Petoskey Boys Eye Another State Title
For the last seven years in a row, the Petoskey boys ski program has been the best of the best.
This year, the Northmen have their eyes set on winning their eighth straight state championship. According to some of the team members, being talented on the slopes isn’t really a surprise to anyone.
“If I’m being completely honest with you, I almost think that it has kind of numbed people honestly, the school a little bit. It’s like, ‘oh the Petoskey boys won again,’ you know?” senior David Paquette said. “But I really think the community supports us a lot and they understand kind of the magnitude of what the school and this program has provided for us here to be able to make this run possible.”
In addition to the multiple team state championships, the Northmen have also had a great deal of individual state champions—23 to be exact.
“The reason I think we’ve had some good success is number one: we’ve had some good skiers and they practice hard, and I really believe that we practice the right way,” head coach Erik Lundteigen said. “When we ski our best…good things happen.”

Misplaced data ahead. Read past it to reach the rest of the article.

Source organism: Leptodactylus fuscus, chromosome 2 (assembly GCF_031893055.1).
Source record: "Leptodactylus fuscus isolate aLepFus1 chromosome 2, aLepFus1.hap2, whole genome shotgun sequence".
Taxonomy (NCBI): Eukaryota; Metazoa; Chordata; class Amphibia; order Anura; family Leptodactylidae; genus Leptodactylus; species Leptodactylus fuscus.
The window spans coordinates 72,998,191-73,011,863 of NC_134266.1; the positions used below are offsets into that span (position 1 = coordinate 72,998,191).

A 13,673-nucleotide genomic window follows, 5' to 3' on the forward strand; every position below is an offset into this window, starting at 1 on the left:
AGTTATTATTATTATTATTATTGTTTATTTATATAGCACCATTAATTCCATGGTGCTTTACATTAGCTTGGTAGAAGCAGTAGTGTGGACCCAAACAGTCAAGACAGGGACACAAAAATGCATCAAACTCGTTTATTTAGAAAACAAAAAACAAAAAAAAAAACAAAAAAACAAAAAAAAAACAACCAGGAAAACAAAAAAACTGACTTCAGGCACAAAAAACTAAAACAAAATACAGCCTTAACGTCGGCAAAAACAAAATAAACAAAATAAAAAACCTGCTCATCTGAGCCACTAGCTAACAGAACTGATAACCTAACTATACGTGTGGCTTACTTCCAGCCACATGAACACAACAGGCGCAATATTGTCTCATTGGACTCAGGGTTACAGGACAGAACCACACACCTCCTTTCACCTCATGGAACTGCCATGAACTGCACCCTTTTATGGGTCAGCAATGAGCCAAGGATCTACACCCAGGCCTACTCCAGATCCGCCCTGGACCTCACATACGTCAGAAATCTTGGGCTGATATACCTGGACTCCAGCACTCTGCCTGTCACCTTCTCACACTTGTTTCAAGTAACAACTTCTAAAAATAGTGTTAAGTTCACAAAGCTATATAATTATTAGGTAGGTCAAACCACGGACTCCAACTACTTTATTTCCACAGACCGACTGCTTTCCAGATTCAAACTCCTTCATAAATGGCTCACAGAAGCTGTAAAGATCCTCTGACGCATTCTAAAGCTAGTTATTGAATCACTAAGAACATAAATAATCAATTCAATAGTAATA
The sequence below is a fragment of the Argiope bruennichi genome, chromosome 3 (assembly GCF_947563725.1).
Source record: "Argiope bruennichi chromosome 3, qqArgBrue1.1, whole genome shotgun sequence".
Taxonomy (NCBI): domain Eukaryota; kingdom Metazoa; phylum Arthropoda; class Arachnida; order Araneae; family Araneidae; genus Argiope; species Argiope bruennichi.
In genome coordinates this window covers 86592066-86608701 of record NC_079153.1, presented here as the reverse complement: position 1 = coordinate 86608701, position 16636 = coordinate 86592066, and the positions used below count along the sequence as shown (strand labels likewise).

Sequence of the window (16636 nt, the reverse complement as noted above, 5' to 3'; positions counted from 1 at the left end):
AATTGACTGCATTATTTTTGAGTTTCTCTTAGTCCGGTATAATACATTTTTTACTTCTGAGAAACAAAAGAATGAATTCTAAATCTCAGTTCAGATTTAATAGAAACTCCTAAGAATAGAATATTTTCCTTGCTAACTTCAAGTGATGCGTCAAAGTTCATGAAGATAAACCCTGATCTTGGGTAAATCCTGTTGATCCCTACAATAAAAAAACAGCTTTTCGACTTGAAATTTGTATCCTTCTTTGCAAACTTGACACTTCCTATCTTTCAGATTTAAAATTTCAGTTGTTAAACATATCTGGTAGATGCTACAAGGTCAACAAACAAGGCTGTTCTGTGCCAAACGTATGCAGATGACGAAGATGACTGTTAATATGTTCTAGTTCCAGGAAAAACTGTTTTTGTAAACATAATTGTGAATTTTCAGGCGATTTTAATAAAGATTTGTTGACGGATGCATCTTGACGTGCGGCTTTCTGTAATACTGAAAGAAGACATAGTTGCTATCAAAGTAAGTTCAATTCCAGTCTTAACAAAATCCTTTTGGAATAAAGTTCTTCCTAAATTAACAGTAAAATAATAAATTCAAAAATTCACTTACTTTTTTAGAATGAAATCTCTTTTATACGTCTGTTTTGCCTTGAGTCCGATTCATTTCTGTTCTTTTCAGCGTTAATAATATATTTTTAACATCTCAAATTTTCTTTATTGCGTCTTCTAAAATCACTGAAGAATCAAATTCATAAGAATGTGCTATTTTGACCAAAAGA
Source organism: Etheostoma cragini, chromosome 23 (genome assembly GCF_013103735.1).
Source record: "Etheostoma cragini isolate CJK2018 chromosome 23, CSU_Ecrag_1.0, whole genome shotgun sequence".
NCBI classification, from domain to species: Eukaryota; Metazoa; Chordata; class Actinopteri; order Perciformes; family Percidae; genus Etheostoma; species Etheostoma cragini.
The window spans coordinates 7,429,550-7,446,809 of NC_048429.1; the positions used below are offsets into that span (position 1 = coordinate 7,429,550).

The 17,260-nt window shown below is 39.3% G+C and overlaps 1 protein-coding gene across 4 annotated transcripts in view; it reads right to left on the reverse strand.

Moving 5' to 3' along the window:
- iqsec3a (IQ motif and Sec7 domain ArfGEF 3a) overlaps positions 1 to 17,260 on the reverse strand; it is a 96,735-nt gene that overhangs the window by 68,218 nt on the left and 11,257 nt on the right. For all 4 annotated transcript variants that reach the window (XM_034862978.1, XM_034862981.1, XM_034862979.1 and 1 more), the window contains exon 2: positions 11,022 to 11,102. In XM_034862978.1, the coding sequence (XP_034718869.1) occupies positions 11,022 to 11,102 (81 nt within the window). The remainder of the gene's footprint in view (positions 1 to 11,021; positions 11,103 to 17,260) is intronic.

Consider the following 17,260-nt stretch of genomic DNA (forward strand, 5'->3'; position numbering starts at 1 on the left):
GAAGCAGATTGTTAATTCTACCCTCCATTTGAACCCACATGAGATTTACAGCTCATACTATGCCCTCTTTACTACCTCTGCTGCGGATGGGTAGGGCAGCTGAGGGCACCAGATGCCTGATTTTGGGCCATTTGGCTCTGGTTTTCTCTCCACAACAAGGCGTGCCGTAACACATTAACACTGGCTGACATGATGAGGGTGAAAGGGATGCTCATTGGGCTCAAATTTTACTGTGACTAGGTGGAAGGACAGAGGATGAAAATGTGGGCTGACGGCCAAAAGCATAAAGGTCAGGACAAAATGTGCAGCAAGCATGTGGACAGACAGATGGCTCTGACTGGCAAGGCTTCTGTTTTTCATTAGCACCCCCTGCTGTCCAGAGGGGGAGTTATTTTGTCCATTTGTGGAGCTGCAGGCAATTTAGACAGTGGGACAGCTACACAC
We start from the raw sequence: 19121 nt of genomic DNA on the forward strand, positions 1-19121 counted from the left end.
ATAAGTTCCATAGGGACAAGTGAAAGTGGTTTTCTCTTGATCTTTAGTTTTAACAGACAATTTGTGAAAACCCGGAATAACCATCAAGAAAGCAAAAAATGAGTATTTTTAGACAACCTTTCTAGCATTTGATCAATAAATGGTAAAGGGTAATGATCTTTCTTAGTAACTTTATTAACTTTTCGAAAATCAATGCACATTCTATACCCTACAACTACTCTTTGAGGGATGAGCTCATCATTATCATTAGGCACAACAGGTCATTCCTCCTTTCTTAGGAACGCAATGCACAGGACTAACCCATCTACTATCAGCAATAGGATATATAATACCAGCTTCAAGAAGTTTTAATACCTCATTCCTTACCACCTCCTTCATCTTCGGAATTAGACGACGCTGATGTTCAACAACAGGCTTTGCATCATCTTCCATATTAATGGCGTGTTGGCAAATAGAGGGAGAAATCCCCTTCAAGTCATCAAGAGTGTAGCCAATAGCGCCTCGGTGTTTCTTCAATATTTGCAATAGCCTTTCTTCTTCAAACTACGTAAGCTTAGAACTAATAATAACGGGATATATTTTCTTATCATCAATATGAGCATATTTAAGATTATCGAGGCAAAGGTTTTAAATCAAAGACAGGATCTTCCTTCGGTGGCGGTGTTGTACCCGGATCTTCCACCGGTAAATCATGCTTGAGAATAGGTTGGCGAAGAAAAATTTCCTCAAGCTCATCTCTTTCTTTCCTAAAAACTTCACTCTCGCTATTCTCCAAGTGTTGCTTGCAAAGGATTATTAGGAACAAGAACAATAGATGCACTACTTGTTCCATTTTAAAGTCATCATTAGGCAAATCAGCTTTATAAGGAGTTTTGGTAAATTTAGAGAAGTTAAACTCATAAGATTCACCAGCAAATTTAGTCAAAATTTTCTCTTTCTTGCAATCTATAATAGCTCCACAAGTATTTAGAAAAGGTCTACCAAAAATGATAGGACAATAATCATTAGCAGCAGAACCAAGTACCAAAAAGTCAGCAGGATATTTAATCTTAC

According to the Northmen, having skiers to look up helps them to improve.
“We’ve had a lot of success, there’s a lot of good people going through the ski program. And there’s just been a lot of good influences on how I’ve developed as a skier throughout my life and through the four years of high school and I’ve just improved a ton from freshman year compared to now,” senior Riley Norton said.
In addition, Paquette credits more reasons for the Northmen’s accomplishments.
“I think it’s a multitude of factors that kind of come together here besides location, the hill, and I’d say a great coaching staff that prepares us really well. And I think also, just a few individual skiers that have been really good in the years past that you could look up to as you’re racing. It’s really great to be able to see other racers that are better than you when skiing, and that’s I think one of the best ways to get better,” he said.
But for some, the reason doesn’t matter as much as the feeling they have when hitting the slopes.
“To know that it’s me and the clock, and the rest of our team doing the same thing, so as a team, we work together to get that clock time. But when you’re at the top of the course, nobody can help you except yourself. I mean, whatever you want to do at that moment, is completely up to you,” senior Ethan Siegwart said.